Of course, the environment within a kitchen can be competitive, and it can be healthy for cooks to compete with one another to see who can do the best work in the least amount of time. But I think it is not only silly to turn a process whose fundamental purpose is to keep others alive and edified in art into the culinary equivalent of a boxing match, it also degrades the profession.

Surgeons and dentists are charged with a job that is similar to that of professional cooks and understand that their fundamental job is to attend to the health of their patients in manner that assures their survival and sense of “well being.” Yet there is no reality TV show where teams of heart surgeons compete against a clock to replace heart valves or a contest where dentists perform root canals while being judged on the aesthetic value of their work.

I’m sure there are many reasons why there is nothing on TV called “Iron Thoracic Surgeon” or “Hell’s Dental Chair,” and one of them has to be that most doctors understand that participating in such things is undignified and would lower the public’s opinion of their profession. So why are there so many chefs willing to risk appearing as if the most important thing in the world was winning a game?


Friday, April 10, 2009

More Chaff from the Genuis Mill

If you don't have a headache now you might be pounding down aspirin after you discover that a company called First Flavor is about to roll out it's first batch of peel and lick ads. This can be seen in a number of ways but it's undoubtedly not something that is going to be used to market real food. Lickable ads for grassfed beef? I think not.


Daily Headline Blog

Tuesday, April 7, 2009

Like F-ing Natural Artisan Mumbo Jumbo

It may be only children and pedants who believe that once a word is coded into more than one dictionary its meaning becomes fixed and immutable. But nothing could be further from the truth.

Consider the "f-word" which can mean virtually anything depending upon the context in which it is used. The word "like" is equally adaptive and, in the mouth of a skilled user, can indicate a simile (as in "I'm like wasted."), affinity or affection ("You like what?") indecision ("I was like what?") or nothing at all ("Like, you know.").

Likewise, in the world of commercially produced food, there are many words and whose applied meaning have little to do with their formal definitions. Take the word artisan, for example, which normally indicates a person who is skilled in a trade and works largely with his hands and hand tools.

Nowadays, most supermarket bakeries sell artisan bread that is made in factories. The flour for the bread is ground in automated mills, sifted by mechanical sifters, mixed in dough mixers and baked in automated ovens. If it is hard to imagine a role for an artisan in the process of making thousands of loaves of bread a day, it's only because you don't know that the baking industry has expanded the definition of artisan to include a minimum-wage worker with only enough skill to cut and slash a loaf of bread in exactly the same way 10,000 times a day.

People who sell chickens and turkeys can label them as fresh even though their poultry has been frozen because they have a different understanding of definition of the meaning of the word frozen. According the National Turkey Federation
"evidence exists that (freezing) occurs somewhere between 0 and 10 degrees F, but the precise temperature eludes us."

It doesn't matter at all that meat is mostly water and that the public understands that water is widely defined as freezing at 32 degrees Fahrenheit (okay, the water in chicken contains solutes so it's freeze point is probably around 28 degrees) because the poultry industry understands that language is mutable, and either assumes that the public understands that it knows which versions of the words fresh and frozen it is using or, to take a more cynical view, is too dumb to know that it's being duped.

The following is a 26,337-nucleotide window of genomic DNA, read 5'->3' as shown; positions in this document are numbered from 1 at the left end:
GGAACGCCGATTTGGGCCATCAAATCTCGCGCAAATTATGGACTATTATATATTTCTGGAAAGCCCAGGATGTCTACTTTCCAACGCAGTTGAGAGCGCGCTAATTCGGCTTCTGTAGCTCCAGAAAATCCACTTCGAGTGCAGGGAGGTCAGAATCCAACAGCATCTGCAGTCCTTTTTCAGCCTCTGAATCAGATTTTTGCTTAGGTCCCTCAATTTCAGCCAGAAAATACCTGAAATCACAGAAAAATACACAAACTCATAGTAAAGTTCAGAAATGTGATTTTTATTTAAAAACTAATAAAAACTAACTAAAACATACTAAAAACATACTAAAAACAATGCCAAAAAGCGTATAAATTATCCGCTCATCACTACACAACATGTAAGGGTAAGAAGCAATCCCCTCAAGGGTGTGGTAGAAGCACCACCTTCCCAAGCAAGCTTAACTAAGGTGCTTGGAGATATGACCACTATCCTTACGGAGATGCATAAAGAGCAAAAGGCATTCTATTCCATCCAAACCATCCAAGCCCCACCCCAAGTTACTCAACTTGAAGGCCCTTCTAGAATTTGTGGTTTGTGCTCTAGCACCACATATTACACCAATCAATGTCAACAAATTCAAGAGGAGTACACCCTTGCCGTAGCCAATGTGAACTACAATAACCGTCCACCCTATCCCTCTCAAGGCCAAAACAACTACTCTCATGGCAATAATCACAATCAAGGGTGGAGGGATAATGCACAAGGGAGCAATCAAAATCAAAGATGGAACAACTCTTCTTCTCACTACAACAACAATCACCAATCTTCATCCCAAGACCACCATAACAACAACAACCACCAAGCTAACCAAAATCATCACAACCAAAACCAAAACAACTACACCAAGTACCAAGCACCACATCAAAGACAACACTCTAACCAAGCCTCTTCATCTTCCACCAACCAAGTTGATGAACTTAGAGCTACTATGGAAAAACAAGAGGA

Forgetting for the moment that since the fundamental definition of the word natural means "present in or produced by nature" only foods that are still in their native habitat, or are not in anyway added to or reduced by human hands or their machines can truly be said to be natural, it is possible to see a broad range of natural food products that appear to be natural in ways that would give nature pause to wonder if it knew what it was about. Tyson and other chicken producers sell "100 percent Natural" chicken breasts that are injected with salt water and seaweed extract. Since salt water and seaweed are natural products, adding them to chicken does not, according to Tyson and the USDA, render the chicken unnatural anymore than smoking tobacco or injecting narcotics turns a natural born fool into a manufactured dope.

Even highly processed foods like ketchup and frozen fish sticks can be labeled natural as long as they don't contain anything that was synthesized in a laboratory. According to the Code of Federal Regulations a natural additive is:
"the essential oil, oleoresin, essence or extractive, protein hydrolysate, distillate, or any product of roasting, heating or enzymolysis, which contains the flavoring constituents derived from a spice, fruit or fruit juice, vegetable or vegetable juice ..."


Well, I suppose that enzymolysis is natural enough.

Of course, unless you believe that you are being harmed by eating fresh natural artisan chicken that is not fresh, not produced by an artisan and not natural, there is no reason to rise up in arms about the loosey-goosey ways that food companies are using your language. On the other hand, it is like (f-word) annoying when like, think you are being played for a like, dupe.

Monday, April 6, 2009

Be a Vessle of Virtue

Now for the price of about 600 half-liter plastic bottles of water, you can prevent 600 half-liter plastic water bottles from entering the waste stream and look totally hot with this $90 canteen from US Canteen.

This has been a public service announcement by A Hunger Artist.

Origins

Thursday, April 2, 2009

Time Must Have a Stop (I wish)

Getting older has it's advantages. If you haven't ruined your nervous system with drink or drugs, the accumulated experience of years of interacting with thousands makes it easier to see the truth behind the lie and the absence of evidence behind the statement of conviction. False friends are easier to spot and if you are really lucky, it begins to become easier to know what it is that makes you happy.

I don't remember thinking much about what I needed to make me happy before the age of 11. Happiness kind of just rolled in on it's own in small waves made up of simple things like digging holes, eating, camping, shooting trap and clamming with my father and his buddies and, as you see in this photo that my brother posted on Facebook last night, trying to tease a meal from Long Island Sound.

I'm the chubby guy in the middle. The kid in the foreground with the bamboo pole is my brother Gary and the kid in the background is Ed Hart who lived across the street from us in Glen Cove, NY.

Where does the time go people? Ah, to be ten again!